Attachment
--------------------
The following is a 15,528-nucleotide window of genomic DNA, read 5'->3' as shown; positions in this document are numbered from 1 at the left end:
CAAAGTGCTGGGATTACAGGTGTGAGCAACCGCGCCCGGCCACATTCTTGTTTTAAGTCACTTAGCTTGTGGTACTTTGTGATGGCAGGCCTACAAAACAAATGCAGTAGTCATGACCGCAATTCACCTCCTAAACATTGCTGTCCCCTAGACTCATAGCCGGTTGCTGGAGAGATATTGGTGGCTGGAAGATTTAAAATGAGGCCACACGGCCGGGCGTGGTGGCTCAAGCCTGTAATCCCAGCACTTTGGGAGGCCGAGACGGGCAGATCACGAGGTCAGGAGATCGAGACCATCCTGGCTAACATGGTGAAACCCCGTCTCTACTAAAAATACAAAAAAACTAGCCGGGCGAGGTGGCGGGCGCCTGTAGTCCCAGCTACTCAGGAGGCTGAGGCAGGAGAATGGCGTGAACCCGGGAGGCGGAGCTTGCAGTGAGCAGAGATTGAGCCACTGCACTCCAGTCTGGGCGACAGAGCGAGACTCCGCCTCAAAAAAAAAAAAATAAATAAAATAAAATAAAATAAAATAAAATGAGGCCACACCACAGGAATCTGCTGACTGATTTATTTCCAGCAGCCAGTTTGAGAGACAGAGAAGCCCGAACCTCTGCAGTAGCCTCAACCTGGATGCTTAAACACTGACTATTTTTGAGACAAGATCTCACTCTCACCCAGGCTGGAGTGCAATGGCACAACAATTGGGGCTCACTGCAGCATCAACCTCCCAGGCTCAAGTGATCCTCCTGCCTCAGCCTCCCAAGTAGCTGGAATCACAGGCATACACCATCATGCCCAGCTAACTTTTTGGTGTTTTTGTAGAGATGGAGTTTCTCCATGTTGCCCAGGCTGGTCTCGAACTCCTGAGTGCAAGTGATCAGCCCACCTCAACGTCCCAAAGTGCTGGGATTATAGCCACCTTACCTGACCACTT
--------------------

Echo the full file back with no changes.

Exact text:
The following is a 15,528-nucleotide window of genomic DNA, read 5'->3' as shown; positions in this document are numbered from 1 at the left end:
CAAAGTGCTGGGATTACAGGTGTGAGCAACCGCGCCCGGCCACATTCTTGTTTTAAGTCACTTAGCTTGTGGTACTTTGTGATGGCAGGCCTACAAAACAAATGCAGTAGTCATGACCGCAATTCACCTCCTAAACATTGCTGTCCCCTAGACTCATAGCCGGTTGCTGGAGAGATATTGGTGGCTGGAAGATTTAAAATGAGGCCACACGGCCGGGCGTGGTGGCTCAAGCCTGTAATCCCAGCACTTTGGGAGGCCGAGACGGGCAGATCACGAGGTCAGGAGATCGAGACCATCCTGGCTAACATGGTGAAACCCCGTCTCTACTAAAAATACAAAAAAACTAGCCGGGCGAGGTGGCGGGCGCCTGTAGTCCCAGCTACTCAGGAGGCTGAGGCAGGAGAATGGCGTGAACCCGGGAGGCGGAGCTTGCAGTGAGCAGAGATTGAGCCACTGCACTCCAGTCTGGGCGACAGAGCGAGACTCCGCCTCAAAAAAAAAAAAATAAATAAAATAAAATAAAATAAAATAAAATGAGGCCACACCACAGGAATCTGCTGACTGATTTATTTCCAGCAGCCAGTTTGAGAGACAGAGAAGCCCGAACCTCTGCAGTAGCCTCAACCTGGATGCTTAAACACTGACTATTTTTGAGACAAGATCTCACTCTCACCCAGGCTGGAGTGCAATGGCACAACAATTGGGGCTCACTGCAGCATCAACCTCCCAGGCTCAAGTGATCCTCCTGCCTCAGCCTCCCAAGTAGCTGGAATCACAGGCATACACCATCATGCCCAGCTAACTTTTTGGTGTTTTTGTAGAGATGGAGTTTCTCCATGTTGCCCAGGCTGGTCTCGAACTCCTGAGTGCAAGTGATCAGCCCACCTCAACGTCCCAAAGTGCTGGGATTATAGCCACCTTACCTGACCACTT